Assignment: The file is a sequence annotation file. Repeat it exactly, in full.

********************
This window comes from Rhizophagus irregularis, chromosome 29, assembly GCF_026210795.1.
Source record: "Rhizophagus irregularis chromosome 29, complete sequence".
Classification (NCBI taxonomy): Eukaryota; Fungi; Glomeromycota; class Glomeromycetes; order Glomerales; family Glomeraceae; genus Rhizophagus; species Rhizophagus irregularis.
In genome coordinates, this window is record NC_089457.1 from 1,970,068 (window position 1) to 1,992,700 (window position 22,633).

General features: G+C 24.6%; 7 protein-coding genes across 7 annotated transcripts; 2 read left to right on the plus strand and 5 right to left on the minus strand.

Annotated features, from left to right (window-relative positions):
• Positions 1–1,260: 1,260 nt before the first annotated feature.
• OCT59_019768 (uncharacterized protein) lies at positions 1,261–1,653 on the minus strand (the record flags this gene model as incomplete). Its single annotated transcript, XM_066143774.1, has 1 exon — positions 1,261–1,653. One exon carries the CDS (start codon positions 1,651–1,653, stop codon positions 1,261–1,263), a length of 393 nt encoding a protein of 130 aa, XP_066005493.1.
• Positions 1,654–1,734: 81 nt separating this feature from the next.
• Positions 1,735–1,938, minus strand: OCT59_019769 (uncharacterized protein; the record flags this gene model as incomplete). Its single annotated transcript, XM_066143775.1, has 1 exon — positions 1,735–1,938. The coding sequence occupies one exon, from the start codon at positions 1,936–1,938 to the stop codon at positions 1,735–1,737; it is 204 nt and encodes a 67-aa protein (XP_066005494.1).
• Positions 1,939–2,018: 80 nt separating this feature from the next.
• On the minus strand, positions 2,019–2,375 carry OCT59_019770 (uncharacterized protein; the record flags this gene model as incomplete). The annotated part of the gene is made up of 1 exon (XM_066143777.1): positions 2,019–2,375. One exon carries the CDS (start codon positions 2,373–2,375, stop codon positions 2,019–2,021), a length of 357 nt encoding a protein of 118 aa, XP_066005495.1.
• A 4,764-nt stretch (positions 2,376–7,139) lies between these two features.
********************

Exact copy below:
This window comes from Rhizophagus irregularis, chromosome 29, assembly GCF_026210795.1.
Source record: "Rhizophagus irregularis chromosome 29, complete sequence".
Classification (NCBI taxonomy): Eukaryota; Fungi; Glomeromycota; class Glomeromycetes; order Glomerales; family Glomeraceae; genus Rhizophagus; species Rhizophagus irregularis.
In genome coordinates, this window is record NC_089457.1 from 1,970,068 (window position 1) to 1,992,700 (window position 22,633).

General features: G+C 24.6%; 7 protein-coding genes across 7 annotated transcripts; 2 read left to right on the plus strand and 5 right to left on the minus strand.

Annotated features, from left to right (window-relative positions):
• Positions 1–1,260: 1,260 nt before the first annotated feature.
• OCT59_019768 (uncharacterized protein) lies at positions 1,261–1,653 on the minus strand (the record flags this gene model as incomplete). Its single annotated transcript, XM_066143774.1, has 1 exon — positions 1,261–1,653. One exon carries the CDS (start codon positions 1,651–1,653, stop codon positions 1,261–1,263), a length of 393 nt encoding a protein of 130 aa, XP_066005493.1.
• Positions 1,654–1,734: 81 nt separating this feature from the next.
• Positions 1,735–1,938, minus strand: OCT59_019769 (uncharacterized protein; the record flags this gene model as incomplete). Its single annotated transcript, XM_066143775.1, has 1 exon — positions 1,735–1,938. The coding sequence occupies one exon, from the start codon at positions 1,936–1,938 to the stop codon at positions 1,735–1,737; it is 204 nt and encodes a 67-aa protein (XP_066005494.1).
• Positions 1,939–2,018: 80 nt separating this feature from the next.
• On the minus strand, positions 2,019–2,375 carry OCT59_019770 (uncharacterized protein; the record flags this gene model as incomplete). The annotated part of the gene is made up of 1 exon (XM_066143777.1): positions 2,019–2,375. One exon carries the CDS (start codon positions 2,373–2,375, stop codon positions 2,019–2,021), a length of 357 nt encoding a protein of 118 aa, XP_066005495.1.
• A 4,764-nt stretch (positions 2,376–7,139) lies between these two features.